CAVANAUGH: Despite the efforts to minimize civilian deaths or perhaps because of it, but in spite of them, 15 people, civilians, have died in this assault, and I’m wondering, what you’ve heard from Marines about how these new counterinsurgency tactics are working during combat.

PERRY: Well, you’ll hear some grumbling from young enlisteds saying we ought to be able to fire more readily, we shouldn’t have to ask permission, we ought to be able to storm into buildings, etcetera, etcetera. But I think a lot of people, certainly officers, and enlisted understand the bigger picture. And the bigger picture is counterinsurgency—it is not classic warfare—and that means restraint. And the bottom line is that means Marines have to take a risk. They have to engage their brain more than they might otherwise before they engage their weapon. It’s a risk. It is a risky, risky business, counterinsurgency, and that risk is borne by young men with short haircuts from Camp Pendleton and Camp Lejeune and other places.

CAVANAUGH: You say, Tony, the result, the end of this assault is inevitable, inevitable victory for the U.S., British and Afghan forces, what’s expected to happen over the next week or so?

PERRY: Well, I would presume that the achievement of the initial military objectives will be at hand in a few days. Then the question is, how quickly can the Afghan government send in a governor, send in a city council, send in people who will work on water and sewage and schools and clinics and clearing those irrigation canals and putting a justice system in place. They’ve got people ready to go but that isn’t an easy turn of events. It won’t be as seamless as they want, I’m sure, but it’s what has to happen because at some point if people say, gee, things were better under the Taliban, we at least had some sense of justice, rough and brutal though it was, then the whole thing will be for naught. So, again, the real work begins—and even the military will tell you this—the real work begins when the shooting stops.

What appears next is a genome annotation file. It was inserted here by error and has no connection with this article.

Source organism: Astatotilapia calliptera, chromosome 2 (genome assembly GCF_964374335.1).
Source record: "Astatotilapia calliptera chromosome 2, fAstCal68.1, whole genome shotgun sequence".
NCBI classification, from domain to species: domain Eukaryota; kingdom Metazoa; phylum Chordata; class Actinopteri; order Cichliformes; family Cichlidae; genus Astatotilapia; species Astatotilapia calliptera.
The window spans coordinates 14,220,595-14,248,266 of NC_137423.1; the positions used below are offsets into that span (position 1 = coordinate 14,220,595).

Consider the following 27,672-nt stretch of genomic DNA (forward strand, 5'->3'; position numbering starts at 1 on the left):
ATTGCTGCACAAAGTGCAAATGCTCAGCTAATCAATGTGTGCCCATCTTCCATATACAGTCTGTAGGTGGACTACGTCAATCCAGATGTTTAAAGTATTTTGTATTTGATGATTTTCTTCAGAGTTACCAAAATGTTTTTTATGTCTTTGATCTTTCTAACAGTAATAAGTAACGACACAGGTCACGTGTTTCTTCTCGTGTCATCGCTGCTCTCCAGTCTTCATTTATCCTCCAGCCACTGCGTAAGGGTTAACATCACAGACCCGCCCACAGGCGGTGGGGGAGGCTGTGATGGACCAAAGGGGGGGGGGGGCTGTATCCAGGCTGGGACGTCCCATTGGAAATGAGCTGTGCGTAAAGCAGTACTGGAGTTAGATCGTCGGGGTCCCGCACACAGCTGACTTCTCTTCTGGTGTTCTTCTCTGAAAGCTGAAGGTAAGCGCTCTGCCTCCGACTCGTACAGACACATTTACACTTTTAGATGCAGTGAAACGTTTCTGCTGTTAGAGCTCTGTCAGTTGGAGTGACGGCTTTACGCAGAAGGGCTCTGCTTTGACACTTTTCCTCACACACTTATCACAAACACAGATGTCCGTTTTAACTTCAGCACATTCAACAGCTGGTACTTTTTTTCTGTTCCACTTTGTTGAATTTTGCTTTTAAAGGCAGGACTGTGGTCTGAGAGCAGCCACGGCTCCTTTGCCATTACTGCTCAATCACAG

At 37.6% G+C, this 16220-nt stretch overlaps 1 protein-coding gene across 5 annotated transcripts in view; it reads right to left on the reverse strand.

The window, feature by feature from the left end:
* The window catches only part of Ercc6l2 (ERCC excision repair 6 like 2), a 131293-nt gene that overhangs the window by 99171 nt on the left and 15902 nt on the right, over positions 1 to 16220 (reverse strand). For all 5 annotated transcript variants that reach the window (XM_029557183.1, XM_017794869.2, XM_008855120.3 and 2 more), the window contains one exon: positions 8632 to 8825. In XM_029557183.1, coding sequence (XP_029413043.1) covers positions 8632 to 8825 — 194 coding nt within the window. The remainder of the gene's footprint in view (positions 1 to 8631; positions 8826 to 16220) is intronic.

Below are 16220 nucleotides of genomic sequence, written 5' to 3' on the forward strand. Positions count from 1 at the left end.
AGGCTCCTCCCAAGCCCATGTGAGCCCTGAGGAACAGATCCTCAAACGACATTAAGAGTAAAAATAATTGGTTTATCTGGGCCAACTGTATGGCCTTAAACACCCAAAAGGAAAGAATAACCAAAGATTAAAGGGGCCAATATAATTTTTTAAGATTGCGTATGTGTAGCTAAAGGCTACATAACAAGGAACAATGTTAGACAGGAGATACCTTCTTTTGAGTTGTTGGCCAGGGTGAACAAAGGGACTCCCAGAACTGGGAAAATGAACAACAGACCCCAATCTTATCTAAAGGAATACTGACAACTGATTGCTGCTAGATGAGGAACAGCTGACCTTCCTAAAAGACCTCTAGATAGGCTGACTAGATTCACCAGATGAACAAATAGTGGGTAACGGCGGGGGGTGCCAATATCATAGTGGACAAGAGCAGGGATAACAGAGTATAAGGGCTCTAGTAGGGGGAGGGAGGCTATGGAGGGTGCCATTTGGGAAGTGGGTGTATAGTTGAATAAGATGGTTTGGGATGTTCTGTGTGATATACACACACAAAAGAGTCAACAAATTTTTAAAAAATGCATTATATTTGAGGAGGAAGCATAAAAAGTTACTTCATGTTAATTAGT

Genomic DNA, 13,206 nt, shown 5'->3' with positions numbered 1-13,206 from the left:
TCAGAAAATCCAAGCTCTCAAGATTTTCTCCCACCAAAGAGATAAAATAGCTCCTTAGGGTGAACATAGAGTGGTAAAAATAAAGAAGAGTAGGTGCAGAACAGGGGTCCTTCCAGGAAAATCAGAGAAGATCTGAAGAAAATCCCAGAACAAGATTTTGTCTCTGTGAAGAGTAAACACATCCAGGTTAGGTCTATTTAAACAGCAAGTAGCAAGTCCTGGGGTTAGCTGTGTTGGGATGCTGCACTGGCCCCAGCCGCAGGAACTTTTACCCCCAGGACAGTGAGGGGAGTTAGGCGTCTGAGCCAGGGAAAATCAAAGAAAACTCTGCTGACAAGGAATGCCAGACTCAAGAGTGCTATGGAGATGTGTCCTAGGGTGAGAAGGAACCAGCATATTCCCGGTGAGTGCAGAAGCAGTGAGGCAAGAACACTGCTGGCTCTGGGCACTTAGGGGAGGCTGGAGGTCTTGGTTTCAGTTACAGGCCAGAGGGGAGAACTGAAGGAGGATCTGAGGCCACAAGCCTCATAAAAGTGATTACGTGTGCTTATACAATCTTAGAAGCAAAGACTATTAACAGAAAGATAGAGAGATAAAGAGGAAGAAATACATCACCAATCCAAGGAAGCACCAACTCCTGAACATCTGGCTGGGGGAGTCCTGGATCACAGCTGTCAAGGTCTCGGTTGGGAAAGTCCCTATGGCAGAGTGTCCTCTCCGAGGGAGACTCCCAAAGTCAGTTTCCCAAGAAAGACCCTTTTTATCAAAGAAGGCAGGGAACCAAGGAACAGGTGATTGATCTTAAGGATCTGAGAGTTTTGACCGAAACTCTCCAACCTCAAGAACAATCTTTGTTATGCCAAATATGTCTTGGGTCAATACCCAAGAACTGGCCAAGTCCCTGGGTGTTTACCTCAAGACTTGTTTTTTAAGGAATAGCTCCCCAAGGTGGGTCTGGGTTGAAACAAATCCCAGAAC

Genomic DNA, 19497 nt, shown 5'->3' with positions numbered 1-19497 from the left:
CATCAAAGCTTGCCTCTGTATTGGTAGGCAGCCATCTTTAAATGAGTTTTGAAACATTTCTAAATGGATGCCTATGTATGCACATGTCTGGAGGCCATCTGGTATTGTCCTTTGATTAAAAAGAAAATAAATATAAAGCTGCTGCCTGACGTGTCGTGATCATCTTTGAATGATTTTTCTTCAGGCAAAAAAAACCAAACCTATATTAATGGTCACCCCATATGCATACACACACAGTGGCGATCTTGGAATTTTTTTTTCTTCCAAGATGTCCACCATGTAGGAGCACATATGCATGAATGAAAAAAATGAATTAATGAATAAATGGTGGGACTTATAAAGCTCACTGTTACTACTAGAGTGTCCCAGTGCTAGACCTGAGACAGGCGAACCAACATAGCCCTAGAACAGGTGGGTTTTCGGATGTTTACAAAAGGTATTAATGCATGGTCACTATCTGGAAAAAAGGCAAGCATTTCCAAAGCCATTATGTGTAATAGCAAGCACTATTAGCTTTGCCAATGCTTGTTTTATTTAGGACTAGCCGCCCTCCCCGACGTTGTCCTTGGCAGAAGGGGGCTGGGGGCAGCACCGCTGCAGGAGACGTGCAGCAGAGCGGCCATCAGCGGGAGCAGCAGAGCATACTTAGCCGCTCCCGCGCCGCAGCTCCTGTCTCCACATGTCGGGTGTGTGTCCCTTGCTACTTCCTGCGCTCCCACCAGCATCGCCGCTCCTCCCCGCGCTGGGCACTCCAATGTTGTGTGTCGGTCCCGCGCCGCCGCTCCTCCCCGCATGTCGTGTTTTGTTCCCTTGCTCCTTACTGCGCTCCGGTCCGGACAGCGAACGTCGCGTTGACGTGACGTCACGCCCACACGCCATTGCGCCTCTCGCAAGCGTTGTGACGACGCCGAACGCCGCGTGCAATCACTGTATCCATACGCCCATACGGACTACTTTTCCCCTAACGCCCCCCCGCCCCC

CAVANAUGH: I suppose it’s up to the Afghan forces to keep the peace after the U.S. leaves the area so how will the U.S.-British forces know that that’s happening? Are there earmarks that they’re looking for?

PERRY: Sure, and they’re not leaving right away. The U.S. is building a base, really, right at one of the major points of entry into Marja, so that they can control who goes in and who comes out to a large degree. That’s, of course, a very successful formula that was used in Iraq and in hotspots like Ramadi and Fallujah. So the Marines aren’t going away when the shooting stops. They’re going to be right there. But they are going to put forth the Afghan police—and a thousand of them are said to be involved in this offensive—to begin to serve and protect, as they say on the side of the police cars in the U.S. And it’ll be pretty obvious if, indeed, there is crime, if, indeed, there is violence, if, indeed, there is a sense of a city out of control. It’ll be pretty obvious. But the hope is these Afghan police, who’ve been trained through a U.S.-funded agency, will be ready to stand on their own two feet and to control the city and make it a livable place again.

CAVANAUGH: Tony, thanks so much for talking with us again.

PERRY: My pleasure.

CAVANAUGH: I’ve been speaking with Tony Perry, San Diego Bureau Chief for the LA Times. He joined us live from Helmand Province. If you have a comment, please go online,, and post it. And coming up, ideas about the future of downtown San Diego. That’s as These Days continues here on KPBS.